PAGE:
Three games into the season, Evgeny Kuznetsov looked like he had picked up right where he left off.
Just a few months before hand, Kuznetsov led the team in the playoffs with 32 points in 24 games to help the Capitals earn their first Stanley Cup in franchise history. The postseason appeared to be a breakout performance. Based on how he played, there was no reason not to think he could be among the league’s top scorers in the 2018-19 season.
On Oct. 10, Kuznetsov recorded a four-point night with a goal and three assists. Surrounded by the media in the locker room after the win, Kuznetsov was asked about being a top player in the league and he made some head scratching comments.
“I don't give a shit about that,” he said. “To be MVP, you have to work hard 365 [days] in a year, but I'm not ready for that. I want to have fun and I want to make those risky plays when sometimes you don't have to play and you guys don't understand every time those plays. It's not easy to make. But to be MVP in this league, you have to play even better. You have to go next level. It's not easy. More important, you have to stay focused 365, but that's not my style.”
As curious as those comments seemed, it was easy to dismiss them at the time as Kuznetsov being Kuznetsov. He is nothing if not a character and, with three goals and four assists in three games, it seemed as if this was his way of being humble and saying he wasn’t at the same level as some of the NHL’s elite playmakers yet.
Fast-forward to February and those comments look and feel very different.
In 47 games, Kuznetsov has 45 points. A respectable number, but far off from the 1.5 point-per-game pace he set in October. His 45 points do not even put him among the top 50 in the NHL. He has only 10 goals and only two of those have come at 5-on-5. He also ranks dead last in the league in faceoff win percentage (38.6) among players who have taken at least 500 faceoffs.
Kuznetsov earned the ire of head coach Todd Reirden on Sunday and was benched along with Dmitrij Jaskin in the first period against the Boston Bruins after taking an early penalty. Kuznetsov currently ranks second on the team and tied for 10th in the NHL with 21 minor penalties.
“That's an area we have to get better in, as we've taken far too many minor penalties with our sticks,” Reirden said after the game. “That's been discussed and that's the best thing for our team. We have to be more disciplined if we're going to have success moving forward from here.”
For his part, Kuznetsov said he understood the message Reirden was sending.
"Maybe for some players they need the couple words after that, they maybe don't understand what's the reason,” Kuznetsov said. “But me and Coach, we're on the same page, and sometimes you don't have to say anything. I already get it."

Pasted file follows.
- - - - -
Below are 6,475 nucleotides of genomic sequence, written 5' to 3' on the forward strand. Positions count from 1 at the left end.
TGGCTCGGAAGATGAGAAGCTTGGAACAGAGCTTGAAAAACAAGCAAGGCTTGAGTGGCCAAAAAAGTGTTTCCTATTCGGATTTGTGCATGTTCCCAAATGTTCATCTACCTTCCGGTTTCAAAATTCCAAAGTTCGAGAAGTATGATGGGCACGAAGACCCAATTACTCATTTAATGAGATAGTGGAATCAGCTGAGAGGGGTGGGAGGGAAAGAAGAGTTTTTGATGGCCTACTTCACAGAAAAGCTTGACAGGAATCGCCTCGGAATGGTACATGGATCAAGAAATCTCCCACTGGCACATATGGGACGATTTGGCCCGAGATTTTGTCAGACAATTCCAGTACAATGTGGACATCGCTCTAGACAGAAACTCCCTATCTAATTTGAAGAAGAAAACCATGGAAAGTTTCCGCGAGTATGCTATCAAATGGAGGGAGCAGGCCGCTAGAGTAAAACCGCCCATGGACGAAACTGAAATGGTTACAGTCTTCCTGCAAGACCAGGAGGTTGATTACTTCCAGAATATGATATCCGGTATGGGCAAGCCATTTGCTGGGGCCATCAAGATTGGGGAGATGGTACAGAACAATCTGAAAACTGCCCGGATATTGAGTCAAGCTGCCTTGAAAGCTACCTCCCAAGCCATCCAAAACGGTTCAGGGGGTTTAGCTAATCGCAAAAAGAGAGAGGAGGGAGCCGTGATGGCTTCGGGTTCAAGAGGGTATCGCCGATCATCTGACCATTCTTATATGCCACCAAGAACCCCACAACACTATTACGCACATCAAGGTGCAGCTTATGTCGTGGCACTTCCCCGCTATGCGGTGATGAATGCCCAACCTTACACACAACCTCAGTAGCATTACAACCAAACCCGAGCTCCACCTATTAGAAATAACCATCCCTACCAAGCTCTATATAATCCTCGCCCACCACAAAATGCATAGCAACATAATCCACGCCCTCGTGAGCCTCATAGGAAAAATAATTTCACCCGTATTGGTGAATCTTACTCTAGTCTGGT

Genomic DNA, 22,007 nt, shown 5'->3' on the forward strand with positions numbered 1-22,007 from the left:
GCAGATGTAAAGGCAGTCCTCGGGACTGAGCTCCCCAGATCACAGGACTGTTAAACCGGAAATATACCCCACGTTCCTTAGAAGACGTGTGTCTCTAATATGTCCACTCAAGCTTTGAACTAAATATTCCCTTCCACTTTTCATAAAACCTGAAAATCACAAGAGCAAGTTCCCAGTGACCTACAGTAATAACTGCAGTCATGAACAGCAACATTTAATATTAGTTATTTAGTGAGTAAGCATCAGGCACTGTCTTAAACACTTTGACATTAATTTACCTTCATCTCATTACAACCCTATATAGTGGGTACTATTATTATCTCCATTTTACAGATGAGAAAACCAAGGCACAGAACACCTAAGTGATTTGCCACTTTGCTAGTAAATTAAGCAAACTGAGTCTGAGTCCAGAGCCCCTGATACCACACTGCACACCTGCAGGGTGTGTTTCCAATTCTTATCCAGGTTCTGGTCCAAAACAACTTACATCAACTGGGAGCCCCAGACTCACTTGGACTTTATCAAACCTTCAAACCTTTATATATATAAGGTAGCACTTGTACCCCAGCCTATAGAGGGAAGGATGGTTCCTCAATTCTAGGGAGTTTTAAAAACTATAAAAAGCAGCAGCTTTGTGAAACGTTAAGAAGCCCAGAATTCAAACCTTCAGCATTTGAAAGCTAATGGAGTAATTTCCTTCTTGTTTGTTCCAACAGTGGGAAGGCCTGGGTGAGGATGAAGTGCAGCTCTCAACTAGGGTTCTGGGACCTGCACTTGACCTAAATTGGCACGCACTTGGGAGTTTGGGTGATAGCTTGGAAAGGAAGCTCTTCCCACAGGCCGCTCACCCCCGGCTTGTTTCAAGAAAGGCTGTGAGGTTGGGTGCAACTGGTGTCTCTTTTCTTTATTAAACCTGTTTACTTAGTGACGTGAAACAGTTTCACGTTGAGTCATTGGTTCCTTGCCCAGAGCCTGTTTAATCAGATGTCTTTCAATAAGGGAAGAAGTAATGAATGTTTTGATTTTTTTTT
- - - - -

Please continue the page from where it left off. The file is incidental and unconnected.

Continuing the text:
But the penalties are only a part of a larger issue and that issue is that the Kuznetsov just has not played like the dominant player we saw in the playoffs.
While Reirden has tried not to comment on Kuznetsov’s struggles specifically, general manager Brian MacLellan was far more blunt.
“I think for our organization, for our team to do well, we need [Kuznetsov] at the top of his game,” he said. “Depending on how you look at it, it was one or two, [Alex Ovechkin] and him for MVP last year in the playoffs. That’s why we did well because Kuznetsov played well. I think if he’s not going to play at that level, we’re not going to do as well. He’s that important to our team.”
Kuznetsov’s importance is highlighted by the team’s recent struggles. Washington has only two wins in its last 10 games. In those eight losses, Kuznetsov was held to only four total points. In the two wins, Kuznetsov recorded two points in each game.
As MacLellan noted, the 2018 postseason run shows just how important Kuznetsov is to the team’s success. It’s no surprise that as he has struggled this season, so has Washington.
But there’s a difference between hockey in the regular season and in the playoffs where every day is a battle to survive and advance and that gets to the heart of what Kuznetsov was saying about staying focused. That motivation of the playoffs helps Kuznetsov focus and raise his game which is why he has not been as dominant for much of the season.
“When you play that type of hockey when one mistake will cost you win, that's those type of games is easy to play when you know you're just into the game,” he said. “But when you come into the game, you know one mistake, OK, we're going to have chance to get back, right? In the playoff, I feel like the one mistake could turn a series a different way, right? When the one moment, you play for that one moment, that's harder to play, but at the same time it's more excited to play for that.”
“I always believe it's so easy to find your game, right, but it's hard to hold it,” Kuznetsov added. “When you're going to find your game, you've got to hold for that. But sometimes it's gonna take one game, sometimes it take 30 games. You never know when you're gonna find the game.”
Now the Caps sit in second place in the Metropolitan Division, only two points behind the division-leading New York Islanders and only six points ahead of the ninth place Buffalo Sabres. Like it or not, the playoffs are not a guarantee and the games are starting to become more and more important. With 29 games left to go in the season, the Caps are at a crossroads and the direction this team takes will depend largely on how Kuznetsov performs.
Is he ready to stay focused and go to that “next level” that the Caps need to be successful or is he still finding his game? The answer may well determine the team’s fate this season and in the playoffs.
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